Harry Aikines-Aryeetey dreams big after nightmare year on sidelines


Click to follow
The Independent Online

Instead of The Lightning Bolt versus The Beast, the big head-to-head on the track at the London Olympics last summer might have been Usain Bolt against Harry A-A. It was a thought that inevitably passed through the mind of Harry Aikines-Aryeetey as he departed Heathrow with the rest of the British team, bound for the first post-Olympic international track and field championship, the European Indoors, which open here in the west of Sweden tomorrow morning.

After all, the south Londoner with the bulging biceps and the double-barrelled surname did beat Bolt's future training partner to World Junior Championship gold in Beijing back in 2006. Indeed, as the record books confirm, Aikines-Aryeetey won the 100m final in 10.37sec, resplendent in the red, white and blue vest of the GB under-20 team. Yohan Blake finished fourth in 10.42sec, clad in the yellow and green livery of Jamaica.

And yet when it came to the blue-riband event of London 2012, the men's 100m final in the cauldron of the Olympic Stadium in August last year, Blake lined up as the principal threat to the world's fastest man, having beaten Bolt over 100m and 200m at the Jamaican trials. Aikines-Aryeetey was watching the action from afar, on the television set at his student digs in Loughborough.

"When I knew I wouldn't make the Games because of injury, I was heartbroken," the 24-year-old, who runs alongside Dwain Chambers and James Dasaolu in the 60m at the European Indoor Championships, reflected. "I wanted to take my mind off it and enrolled on a personal training course. I deliberately missed the majority of the Games, though I did watch the 100m.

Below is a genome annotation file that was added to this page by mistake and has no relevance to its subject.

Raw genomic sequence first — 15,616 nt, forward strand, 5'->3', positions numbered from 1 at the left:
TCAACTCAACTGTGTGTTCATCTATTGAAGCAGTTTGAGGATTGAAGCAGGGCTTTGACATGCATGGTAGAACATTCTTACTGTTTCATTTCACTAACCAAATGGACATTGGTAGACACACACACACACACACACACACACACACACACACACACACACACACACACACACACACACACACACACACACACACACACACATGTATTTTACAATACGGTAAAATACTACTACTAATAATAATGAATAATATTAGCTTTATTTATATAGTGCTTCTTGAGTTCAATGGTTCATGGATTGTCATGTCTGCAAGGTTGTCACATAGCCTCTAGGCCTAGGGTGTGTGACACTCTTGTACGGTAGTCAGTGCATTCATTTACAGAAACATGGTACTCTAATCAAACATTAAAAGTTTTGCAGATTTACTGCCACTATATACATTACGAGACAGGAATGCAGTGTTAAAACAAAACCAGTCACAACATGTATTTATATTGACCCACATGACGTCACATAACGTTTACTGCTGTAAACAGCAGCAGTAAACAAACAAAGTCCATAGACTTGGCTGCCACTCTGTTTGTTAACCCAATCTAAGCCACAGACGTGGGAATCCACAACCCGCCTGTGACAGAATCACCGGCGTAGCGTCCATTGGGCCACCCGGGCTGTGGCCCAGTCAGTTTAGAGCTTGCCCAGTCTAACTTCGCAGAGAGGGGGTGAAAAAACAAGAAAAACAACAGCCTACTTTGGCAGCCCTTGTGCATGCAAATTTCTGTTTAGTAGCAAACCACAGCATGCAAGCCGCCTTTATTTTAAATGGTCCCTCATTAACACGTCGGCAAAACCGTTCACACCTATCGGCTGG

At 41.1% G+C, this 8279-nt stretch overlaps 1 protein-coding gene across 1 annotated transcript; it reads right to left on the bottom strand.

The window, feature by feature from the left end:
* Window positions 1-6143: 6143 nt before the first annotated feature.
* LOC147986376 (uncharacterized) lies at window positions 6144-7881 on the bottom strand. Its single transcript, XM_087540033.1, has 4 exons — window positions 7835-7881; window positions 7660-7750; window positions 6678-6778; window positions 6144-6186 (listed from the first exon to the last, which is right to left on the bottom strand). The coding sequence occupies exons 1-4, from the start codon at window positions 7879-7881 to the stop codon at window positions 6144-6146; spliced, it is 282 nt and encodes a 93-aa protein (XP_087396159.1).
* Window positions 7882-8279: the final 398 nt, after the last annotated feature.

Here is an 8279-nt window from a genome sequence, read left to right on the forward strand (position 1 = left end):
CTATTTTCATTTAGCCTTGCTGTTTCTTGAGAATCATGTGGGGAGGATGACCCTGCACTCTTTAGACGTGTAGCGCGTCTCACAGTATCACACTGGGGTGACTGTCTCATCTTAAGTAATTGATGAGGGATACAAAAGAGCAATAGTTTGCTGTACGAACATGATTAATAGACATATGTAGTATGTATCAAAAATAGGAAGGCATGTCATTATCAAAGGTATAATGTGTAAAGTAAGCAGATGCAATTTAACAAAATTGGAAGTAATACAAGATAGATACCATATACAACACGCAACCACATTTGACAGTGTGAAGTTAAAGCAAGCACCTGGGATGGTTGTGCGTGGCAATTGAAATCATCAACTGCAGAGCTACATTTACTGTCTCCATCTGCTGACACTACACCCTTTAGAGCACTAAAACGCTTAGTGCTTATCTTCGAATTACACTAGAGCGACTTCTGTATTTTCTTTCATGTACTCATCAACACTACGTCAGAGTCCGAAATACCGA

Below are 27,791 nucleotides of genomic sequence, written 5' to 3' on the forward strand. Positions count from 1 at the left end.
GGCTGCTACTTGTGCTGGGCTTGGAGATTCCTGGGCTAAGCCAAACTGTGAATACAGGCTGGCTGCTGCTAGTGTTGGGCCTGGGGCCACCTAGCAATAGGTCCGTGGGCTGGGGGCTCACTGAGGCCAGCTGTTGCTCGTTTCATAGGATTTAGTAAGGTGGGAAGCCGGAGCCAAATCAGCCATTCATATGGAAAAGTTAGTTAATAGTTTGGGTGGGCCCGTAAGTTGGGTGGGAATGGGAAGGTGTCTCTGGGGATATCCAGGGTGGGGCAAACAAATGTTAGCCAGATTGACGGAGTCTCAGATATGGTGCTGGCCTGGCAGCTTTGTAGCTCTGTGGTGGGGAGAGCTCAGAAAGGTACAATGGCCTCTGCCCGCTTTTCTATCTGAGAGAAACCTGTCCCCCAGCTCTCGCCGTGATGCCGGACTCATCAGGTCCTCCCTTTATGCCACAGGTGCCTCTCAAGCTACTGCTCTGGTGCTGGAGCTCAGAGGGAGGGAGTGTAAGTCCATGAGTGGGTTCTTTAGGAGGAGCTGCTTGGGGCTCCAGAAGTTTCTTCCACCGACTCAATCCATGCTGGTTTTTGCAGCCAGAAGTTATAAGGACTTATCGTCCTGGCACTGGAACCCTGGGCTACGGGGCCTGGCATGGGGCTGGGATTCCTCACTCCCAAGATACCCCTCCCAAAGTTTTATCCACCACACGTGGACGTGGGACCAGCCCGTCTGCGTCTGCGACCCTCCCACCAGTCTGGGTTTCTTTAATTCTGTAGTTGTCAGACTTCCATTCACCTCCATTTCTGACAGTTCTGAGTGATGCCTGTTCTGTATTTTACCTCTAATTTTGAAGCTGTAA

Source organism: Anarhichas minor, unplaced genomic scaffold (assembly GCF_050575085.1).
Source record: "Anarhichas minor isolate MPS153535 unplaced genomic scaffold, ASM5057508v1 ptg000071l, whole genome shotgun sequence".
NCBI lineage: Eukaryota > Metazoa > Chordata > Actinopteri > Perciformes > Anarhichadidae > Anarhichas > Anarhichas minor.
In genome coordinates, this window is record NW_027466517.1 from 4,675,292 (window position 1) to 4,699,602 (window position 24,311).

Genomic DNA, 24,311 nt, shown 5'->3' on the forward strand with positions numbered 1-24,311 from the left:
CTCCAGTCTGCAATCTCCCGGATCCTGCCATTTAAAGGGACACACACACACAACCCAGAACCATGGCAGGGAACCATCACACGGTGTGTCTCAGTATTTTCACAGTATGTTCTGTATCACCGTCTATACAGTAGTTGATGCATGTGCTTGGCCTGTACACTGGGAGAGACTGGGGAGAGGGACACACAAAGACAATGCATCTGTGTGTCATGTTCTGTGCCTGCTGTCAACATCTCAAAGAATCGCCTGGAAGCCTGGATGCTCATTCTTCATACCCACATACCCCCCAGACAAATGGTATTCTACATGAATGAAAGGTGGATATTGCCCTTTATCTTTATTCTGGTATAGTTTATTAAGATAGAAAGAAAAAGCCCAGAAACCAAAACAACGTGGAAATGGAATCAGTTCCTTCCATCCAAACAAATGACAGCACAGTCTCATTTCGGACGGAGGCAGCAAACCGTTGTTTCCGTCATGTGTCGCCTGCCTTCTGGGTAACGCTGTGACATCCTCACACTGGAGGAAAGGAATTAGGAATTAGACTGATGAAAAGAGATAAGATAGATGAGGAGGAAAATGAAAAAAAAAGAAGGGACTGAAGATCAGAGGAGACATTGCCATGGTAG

"Doing something else helped me mentally. It was just so devastating missing out on the London Olympics. But it's made me as hungry as ever. I'm angry. I'm forgotten. The fact is that my progress has been halted by a lot of injuries. That's one of the main priorities, working under my new coach: keeping me free from injury."

To help prevent any future Harry A-A breakdowns, since last autumn the former teenage prodigy has been working under the direction of Rana Raider, the 2011 US coach of the year, who has been employed by UK Athletics to work from its new centralised national training base at Loughborough. "Rana's sprinting knowledge is unlimited," Aikines-Aryeetey said.

"He's changed a lot of things. Rana has that belief in me but we've got to take pigeon steps first because there's a lot to sort out."

Quite. With a best 60m time of 6.69m this winter, the recovering A-A man is unlikely to be in medal contention this weekend (in a British team that was shorn of the injured hurdler Andy Pozzi and 4 x 400m relay runner Conrad Williams). He is ranked only 26th in Europe. Still, he has not given up on his long-term mission of catching up with the speed machines he used to beat in his junior days.